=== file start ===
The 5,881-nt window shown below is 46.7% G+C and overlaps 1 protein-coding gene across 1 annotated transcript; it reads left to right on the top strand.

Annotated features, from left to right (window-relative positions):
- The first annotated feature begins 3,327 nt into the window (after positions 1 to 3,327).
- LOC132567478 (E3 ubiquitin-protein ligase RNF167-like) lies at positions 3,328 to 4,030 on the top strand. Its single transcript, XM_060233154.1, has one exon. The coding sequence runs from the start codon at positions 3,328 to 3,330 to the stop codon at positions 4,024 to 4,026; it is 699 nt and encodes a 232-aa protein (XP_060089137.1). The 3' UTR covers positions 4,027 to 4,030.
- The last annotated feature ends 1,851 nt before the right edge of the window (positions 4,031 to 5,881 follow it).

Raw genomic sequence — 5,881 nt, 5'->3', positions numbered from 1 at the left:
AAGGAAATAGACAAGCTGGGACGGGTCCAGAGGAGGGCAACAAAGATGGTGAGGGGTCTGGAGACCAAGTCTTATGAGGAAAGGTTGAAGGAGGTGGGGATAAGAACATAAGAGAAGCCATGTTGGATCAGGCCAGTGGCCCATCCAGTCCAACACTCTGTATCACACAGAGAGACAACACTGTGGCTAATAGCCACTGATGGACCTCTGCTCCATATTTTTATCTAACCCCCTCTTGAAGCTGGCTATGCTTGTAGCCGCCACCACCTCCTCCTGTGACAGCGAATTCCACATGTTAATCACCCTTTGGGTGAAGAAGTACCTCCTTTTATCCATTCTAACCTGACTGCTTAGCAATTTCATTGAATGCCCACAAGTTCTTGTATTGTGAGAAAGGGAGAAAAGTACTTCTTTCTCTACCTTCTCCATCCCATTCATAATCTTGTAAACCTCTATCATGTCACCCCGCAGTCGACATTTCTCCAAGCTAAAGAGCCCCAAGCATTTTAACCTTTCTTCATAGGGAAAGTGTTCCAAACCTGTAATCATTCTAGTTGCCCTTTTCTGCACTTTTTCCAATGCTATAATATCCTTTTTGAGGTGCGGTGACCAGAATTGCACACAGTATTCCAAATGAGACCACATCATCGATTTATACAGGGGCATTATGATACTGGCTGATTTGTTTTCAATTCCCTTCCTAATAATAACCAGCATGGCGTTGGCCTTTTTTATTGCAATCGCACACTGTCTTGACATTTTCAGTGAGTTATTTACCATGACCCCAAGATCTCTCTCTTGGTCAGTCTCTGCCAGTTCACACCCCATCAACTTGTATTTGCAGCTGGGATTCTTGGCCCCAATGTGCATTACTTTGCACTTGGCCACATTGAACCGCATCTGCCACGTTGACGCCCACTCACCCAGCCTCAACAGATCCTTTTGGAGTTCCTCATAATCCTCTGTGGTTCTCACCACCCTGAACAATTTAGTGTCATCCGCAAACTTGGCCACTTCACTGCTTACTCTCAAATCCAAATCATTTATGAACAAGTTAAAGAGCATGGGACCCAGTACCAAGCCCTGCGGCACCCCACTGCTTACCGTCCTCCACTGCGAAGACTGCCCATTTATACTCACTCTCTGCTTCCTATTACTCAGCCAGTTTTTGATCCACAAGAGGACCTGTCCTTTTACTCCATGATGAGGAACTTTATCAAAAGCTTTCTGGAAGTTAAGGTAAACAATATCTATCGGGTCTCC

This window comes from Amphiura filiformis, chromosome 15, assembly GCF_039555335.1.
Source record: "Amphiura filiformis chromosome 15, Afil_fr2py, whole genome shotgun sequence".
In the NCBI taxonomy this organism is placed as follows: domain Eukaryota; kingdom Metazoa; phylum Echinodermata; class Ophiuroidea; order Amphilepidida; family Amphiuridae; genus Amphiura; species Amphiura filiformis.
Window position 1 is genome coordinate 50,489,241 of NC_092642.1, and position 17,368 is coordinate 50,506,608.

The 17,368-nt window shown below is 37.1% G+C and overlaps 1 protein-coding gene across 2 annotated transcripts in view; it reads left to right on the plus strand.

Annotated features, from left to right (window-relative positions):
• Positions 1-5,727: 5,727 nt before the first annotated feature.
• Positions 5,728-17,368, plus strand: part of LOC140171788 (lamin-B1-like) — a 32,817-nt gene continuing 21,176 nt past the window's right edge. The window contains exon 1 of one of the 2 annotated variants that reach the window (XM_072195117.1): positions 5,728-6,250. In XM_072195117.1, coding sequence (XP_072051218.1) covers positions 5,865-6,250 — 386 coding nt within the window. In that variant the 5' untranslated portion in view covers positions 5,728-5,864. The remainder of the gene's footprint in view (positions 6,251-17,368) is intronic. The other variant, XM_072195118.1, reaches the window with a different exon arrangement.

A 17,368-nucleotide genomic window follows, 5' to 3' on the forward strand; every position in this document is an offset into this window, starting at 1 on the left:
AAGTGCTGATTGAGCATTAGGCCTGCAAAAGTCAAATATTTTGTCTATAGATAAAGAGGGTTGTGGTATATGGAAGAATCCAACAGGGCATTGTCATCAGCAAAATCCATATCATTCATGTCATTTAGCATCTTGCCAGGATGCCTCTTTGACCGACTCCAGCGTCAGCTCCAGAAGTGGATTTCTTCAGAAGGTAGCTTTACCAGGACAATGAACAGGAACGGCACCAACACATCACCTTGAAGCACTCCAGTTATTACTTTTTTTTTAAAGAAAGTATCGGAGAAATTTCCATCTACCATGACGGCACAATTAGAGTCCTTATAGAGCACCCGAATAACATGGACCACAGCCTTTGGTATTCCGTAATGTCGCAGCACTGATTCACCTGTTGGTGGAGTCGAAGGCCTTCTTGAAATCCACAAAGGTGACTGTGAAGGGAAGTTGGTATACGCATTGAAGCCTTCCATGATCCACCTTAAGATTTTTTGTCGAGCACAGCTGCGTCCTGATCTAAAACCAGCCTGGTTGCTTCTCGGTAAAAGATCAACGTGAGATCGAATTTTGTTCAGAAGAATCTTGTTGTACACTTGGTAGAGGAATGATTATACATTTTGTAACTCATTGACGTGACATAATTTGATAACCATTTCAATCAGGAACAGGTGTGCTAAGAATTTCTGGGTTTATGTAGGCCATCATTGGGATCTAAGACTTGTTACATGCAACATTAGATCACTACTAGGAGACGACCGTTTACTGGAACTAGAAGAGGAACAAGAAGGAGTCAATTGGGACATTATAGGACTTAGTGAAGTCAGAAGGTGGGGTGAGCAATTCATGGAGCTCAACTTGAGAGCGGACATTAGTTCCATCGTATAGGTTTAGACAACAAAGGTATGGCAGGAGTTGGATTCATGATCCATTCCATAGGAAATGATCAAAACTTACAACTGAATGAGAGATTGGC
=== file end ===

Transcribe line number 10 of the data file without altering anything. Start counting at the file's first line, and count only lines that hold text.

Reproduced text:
In the NCBI taxonomy this organism is placed as follows: domain Eukaryota; kingdom Metazoa; phylum Echinodermata; class Ophiuroidea; order Amphilepidida; family Amphiuridae; genus Amphiura; species Amphiura filiformis.